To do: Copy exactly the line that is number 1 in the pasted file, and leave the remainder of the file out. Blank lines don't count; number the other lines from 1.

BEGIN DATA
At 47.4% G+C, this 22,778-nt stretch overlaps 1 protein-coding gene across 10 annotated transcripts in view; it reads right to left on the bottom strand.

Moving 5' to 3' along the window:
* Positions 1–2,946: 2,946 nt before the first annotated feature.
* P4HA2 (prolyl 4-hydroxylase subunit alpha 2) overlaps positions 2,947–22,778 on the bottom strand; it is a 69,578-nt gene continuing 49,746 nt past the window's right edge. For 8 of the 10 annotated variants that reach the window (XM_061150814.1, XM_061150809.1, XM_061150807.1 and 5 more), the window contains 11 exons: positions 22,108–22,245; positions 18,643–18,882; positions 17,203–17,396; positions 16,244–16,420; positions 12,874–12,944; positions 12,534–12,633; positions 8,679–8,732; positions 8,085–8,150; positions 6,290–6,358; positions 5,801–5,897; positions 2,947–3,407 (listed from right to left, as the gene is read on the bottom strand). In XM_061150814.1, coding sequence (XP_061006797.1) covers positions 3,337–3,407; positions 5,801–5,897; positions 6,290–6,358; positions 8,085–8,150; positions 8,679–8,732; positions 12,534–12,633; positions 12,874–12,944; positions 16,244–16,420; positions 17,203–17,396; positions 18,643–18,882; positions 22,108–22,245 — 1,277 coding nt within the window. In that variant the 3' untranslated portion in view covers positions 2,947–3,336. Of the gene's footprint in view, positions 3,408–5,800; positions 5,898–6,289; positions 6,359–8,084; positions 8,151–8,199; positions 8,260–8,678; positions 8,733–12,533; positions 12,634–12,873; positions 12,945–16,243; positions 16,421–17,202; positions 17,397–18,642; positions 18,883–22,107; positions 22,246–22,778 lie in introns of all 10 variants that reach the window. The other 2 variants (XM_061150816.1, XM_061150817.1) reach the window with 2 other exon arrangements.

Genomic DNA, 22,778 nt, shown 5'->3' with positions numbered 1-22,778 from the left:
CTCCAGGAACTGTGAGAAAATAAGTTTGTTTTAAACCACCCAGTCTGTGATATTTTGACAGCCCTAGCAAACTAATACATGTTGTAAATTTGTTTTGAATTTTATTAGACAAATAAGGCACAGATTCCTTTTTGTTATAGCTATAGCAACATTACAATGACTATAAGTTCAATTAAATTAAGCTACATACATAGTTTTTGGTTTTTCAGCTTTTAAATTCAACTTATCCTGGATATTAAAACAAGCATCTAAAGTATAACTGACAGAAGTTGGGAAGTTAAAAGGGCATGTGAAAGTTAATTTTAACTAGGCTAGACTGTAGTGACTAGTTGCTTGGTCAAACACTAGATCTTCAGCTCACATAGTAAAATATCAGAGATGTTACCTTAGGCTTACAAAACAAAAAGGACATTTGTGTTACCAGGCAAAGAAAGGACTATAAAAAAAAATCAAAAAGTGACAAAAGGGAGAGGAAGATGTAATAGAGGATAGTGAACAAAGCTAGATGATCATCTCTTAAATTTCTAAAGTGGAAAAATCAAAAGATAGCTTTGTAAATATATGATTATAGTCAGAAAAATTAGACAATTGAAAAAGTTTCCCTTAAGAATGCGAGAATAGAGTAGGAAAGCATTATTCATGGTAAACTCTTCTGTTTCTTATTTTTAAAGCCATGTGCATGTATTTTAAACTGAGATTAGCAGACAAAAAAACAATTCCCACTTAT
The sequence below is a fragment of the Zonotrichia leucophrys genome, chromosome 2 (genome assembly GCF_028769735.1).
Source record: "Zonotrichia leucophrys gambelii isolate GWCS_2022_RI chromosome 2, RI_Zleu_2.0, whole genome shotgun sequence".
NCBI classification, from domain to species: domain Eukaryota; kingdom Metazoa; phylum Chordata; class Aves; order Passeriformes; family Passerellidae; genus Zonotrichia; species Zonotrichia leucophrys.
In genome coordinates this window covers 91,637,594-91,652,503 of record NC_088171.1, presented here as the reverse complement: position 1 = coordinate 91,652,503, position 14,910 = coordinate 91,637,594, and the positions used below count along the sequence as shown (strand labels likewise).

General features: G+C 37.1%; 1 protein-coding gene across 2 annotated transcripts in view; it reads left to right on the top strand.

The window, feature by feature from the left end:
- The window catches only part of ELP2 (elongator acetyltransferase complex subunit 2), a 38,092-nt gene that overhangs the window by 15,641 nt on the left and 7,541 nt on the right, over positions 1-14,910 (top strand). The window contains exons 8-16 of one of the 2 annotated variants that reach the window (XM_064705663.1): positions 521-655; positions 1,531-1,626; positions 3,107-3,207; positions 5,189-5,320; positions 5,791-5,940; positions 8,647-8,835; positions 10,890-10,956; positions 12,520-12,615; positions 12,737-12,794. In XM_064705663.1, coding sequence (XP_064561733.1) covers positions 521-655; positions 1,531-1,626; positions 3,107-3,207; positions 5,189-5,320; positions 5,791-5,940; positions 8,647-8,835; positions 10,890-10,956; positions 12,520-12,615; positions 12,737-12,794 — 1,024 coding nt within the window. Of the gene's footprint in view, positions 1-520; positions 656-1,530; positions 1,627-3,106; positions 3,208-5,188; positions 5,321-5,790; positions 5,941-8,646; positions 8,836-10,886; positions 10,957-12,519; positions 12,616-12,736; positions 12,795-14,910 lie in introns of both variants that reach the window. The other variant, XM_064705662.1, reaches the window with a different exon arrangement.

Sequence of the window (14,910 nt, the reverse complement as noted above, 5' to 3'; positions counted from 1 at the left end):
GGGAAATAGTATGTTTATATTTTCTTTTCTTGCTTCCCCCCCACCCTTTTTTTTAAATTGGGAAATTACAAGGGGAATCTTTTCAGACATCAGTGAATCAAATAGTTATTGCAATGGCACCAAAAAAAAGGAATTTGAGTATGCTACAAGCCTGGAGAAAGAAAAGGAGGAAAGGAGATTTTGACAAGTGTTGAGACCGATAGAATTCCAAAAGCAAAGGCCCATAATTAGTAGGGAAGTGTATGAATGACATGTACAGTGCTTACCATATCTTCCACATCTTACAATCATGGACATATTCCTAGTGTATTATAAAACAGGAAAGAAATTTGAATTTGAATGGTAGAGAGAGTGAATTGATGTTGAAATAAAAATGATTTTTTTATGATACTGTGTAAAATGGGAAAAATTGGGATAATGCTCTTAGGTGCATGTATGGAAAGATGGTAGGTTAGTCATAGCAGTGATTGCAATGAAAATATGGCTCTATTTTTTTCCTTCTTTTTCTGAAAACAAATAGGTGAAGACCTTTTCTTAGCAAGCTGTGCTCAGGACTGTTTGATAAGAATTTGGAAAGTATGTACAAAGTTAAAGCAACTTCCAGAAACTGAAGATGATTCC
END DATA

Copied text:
At 47.4% G+C, this 22,778-nt stretch overlaps 1 protein-coding gene across 10 annotated transcripts in view; it reads right to left on the bottom strand.